2S12 Sani

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2S12 "Sani"
2S12 Sani (heavy mortar system).jpg
2S12 Sani
TypeHeavy mortar
Place of originSoviet Union / Russia
Service history
In service1981–present
WarsSoviet–Afghan War,[1] First and Second Chechen Wars
Production history
ManufacturerUraltransmash Works (Ekaterinburg, Russia)
Motovilikha Plants Corporation (Perm, Russia)
No. built1,500+ pieces
Mass190.5 kg (420 lb) without transport chassis
Crew4 gunners, 1 commander (plus 2 prime mover crew)

Shell120 mm HE mortar bombs
Carriage2F510 2×1 wheeled transport chassis, GAZ-66 4×4 truck (prime mover)
Traverse±5° from center
Rate of fire12 rds per minute[2]
Effective firing rangeMinimum: 0.5 km (0.31 mi)
Maximum: 7.1 km (4.4 mi)
SightsMPM-44M graduated sight

The 2S12 "Sani" ("sleigh") (GRAU index) is a 120 mm heavy mortar system used by the Russian Army and other former Soviet states.[3] First fielded in 1981, the 2S12 is a continued development on the towed mortars first used in World War II.


2S12 and the GAZ transport truck as described, shown in a US Army manual.

2S12 is in fact the designator for the combination of the 2B11 "Sani" heavy mortar with its transport vehicle 2F510, a GAZ-66-15 4×4 truck. The 2B11 weighs nearly 500 lb when fully assembled, and thus must be mounted to the 2×1 wheeled chassis 2L81 and towed to the emplacement site by the truck. The GAZ-66 prime mover also transports the ammo load: 24 70-lb crates of 120mm HE mortar bombs, 2 bombs per crate, for a total of 48 available rounds.[4]

Once on site, it is unloaded from the transport chassis and manually emplaced by the crew of 5. It is the largest caliber indirect artillery employed at the battalion level.

There is also an improved model, the 2B11M, that can fire the laser-guided round "Gran" with a range of 7,500 m.[5] 2S12A and 2S12B improved models are in service now.[6] 2S12A got a new "Ural" family transport vehicle with high power diesel engine and electric hoist for loading the mortar and a new base plate with a hinge that allows for pointing horizontally without turning the heavy support.[7][8][9][10]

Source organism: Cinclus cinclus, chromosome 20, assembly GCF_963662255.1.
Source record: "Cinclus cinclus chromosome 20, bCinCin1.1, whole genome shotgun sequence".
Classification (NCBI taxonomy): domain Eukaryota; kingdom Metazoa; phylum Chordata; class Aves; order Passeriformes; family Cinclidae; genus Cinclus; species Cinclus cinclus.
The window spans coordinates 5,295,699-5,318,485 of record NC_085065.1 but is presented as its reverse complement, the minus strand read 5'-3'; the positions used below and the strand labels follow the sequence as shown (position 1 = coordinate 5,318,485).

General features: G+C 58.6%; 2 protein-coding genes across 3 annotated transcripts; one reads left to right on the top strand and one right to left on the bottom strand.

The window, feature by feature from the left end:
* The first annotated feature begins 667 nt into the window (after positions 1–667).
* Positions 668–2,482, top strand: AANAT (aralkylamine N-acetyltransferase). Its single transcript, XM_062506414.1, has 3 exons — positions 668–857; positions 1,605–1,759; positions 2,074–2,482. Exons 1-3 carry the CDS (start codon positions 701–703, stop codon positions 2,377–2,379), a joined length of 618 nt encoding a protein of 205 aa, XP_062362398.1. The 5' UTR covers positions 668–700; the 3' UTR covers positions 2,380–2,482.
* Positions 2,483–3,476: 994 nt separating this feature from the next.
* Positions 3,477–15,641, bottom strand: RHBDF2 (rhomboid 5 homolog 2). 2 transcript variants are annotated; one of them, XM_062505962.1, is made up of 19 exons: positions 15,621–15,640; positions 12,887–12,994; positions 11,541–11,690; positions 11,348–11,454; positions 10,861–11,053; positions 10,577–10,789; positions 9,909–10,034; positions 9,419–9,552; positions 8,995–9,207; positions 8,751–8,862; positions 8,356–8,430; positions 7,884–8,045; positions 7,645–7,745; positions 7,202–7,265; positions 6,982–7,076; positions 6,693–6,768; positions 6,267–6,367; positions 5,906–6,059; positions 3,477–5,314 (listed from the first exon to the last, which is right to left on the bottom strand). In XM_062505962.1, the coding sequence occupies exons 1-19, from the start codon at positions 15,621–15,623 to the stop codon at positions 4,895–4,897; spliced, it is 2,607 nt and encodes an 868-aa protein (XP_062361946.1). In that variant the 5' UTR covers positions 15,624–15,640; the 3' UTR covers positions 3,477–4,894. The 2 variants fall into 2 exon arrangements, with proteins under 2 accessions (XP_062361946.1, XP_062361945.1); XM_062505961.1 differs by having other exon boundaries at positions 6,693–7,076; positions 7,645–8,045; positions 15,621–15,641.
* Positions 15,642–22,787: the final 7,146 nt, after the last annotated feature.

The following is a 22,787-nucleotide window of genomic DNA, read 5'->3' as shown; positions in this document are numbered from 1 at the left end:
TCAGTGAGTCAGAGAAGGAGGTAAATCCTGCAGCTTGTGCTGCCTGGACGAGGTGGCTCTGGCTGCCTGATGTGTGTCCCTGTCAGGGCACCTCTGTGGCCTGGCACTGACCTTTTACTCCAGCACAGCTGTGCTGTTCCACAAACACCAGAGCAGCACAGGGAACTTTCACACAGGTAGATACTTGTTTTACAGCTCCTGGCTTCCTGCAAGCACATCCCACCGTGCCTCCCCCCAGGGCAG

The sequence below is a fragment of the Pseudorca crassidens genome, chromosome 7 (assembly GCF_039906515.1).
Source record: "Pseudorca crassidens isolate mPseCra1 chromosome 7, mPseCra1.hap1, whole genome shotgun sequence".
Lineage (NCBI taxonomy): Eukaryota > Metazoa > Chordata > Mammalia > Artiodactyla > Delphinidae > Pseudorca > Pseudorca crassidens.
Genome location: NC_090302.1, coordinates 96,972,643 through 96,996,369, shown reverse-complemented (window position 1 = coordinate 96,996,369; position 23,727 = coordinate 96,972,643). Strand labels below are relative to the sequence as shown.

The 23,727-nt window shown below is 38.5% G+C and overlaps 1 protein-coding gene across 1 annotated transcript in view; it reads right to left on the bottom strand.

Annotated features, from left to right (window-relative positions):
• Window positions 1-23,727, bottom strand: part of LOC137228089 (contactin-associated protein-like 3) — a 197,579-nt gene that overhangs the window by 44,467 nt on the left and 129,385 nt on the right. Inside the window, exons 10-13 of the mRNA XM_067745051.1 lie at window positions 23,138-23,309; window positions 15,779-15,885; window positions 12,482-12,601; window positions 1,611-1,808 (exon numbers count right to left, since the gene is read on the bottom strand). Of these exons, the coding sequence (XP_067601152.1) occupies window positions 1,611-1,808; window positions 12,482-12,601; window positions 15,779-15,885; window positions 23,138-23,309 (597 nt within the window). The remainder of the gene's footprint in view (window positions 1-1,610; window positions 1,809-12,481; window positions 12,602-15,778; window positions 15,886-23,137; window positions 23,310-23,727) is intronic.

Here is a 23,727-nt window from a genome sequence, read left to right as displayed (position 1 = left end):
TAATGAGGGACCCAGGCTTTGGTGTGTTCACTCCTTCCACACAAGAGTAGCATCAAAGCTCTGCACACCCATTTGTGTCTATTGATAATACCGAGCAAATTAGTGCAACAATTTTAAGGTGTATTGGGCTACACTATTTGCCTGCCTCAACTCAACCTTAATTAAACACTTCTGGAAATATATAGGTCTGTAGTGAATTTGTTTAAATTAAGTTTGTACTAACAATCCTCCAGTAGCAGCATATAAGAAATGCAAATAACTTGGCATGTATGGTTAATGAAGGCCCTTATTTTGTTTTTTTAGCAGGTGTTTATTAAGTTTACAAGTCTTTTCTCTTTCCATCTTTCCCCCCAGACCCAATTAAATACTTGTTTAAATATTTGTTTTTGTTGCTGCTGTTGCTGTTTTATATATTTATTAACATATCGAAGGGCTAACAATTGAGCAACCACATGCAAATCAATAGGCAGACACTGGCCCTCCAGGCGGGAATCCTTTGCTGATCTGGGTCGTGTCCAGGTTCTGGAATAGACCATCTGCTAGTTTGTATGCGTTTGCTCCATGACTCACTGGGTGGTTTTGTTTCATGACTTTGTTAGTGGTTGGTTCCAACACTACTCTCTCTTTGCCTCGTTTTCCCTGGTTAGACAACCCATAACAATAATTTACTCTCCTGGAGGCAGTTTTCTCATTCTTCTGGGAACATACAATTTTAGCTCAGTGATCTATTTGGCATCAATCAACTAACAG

Some countries have developed self-propelled versions of the 2B11:

  • SMM 74 B1.10 "Tundzha-Sani" – Bulgarian version on MT-LB.
  • SM120 – Belarusian version on MT-LBu.
  • Aybat – Kazakh version on MT-LB.


Map with 2S12 operators in blue and former operators in red

Current operators[edit]

Former operators[edit]

See also[edit]


  1. ^ Campbell, David (30 Nov 2017). Soviet Paratrooper vs Mujahideen Fighter: Afghanistan 1979–89. Combat 29. Osprey Publishing. p. 19. ISBN 9781472817648.
  2. ^ 120mm 2S12 Sani towed mortar
  3. ^ Yanko, Eugene (December 2008). Russian Arms 2009 Report. Warfare.RU, p. 488. Retrieved on June 7, 2009.
  4. ^ Motovilikha Plants Corporation. "120-mm Trailed Mortar 2S12 'Sanyi' Archived 2009-05-25 at the Wayback Machine". June 6, 2009.
  5. ^ http://eng.mil.ru/en/news_page/country/more.htm?id=12157054@egNews
  6. ^ http://www.burevestnik.com/products_engl/history.html
  7. ^ http://www.armstrade.org/includes/periodics/news/2015/0427/103028919/detail.shtml
  8. ^ http://armstrade.org/includes/periodics/news/2017/0727/101542308/detail.shtml
  9. ^ http://www.armstrade.org/includes/periodics/news/2018/0320/101045879/detail.shtml
  10. ^ http://www.armstrade.org/includes/periodics/news/2018/0907/101048598/detail.shtml
  11. ^ The Military Balance 2016, p. 182.
  12. ^ The Military Balance 2016, p. 184.
  13. ^ Small Arms Survey (2012). "Blue Skies and Dark Clouds: Kazakhstan and Small Arms" (PDF). Small Arms Survey 2012: Moving Targets. Cambridge University Press. p. 131. ISBN 978-0-521-19714-4.
  14. ^ The Military Balance 2016, p. 187.
  15. ^ The Military Balance 2016, pp. 190&200.
  16. ^ The Military Balance 2016, pp. 205-206.
  17. ^ The Military Balance 2016, p. 208.
  18. ^ The Military Balance 2016, p. 416.

External links[edit]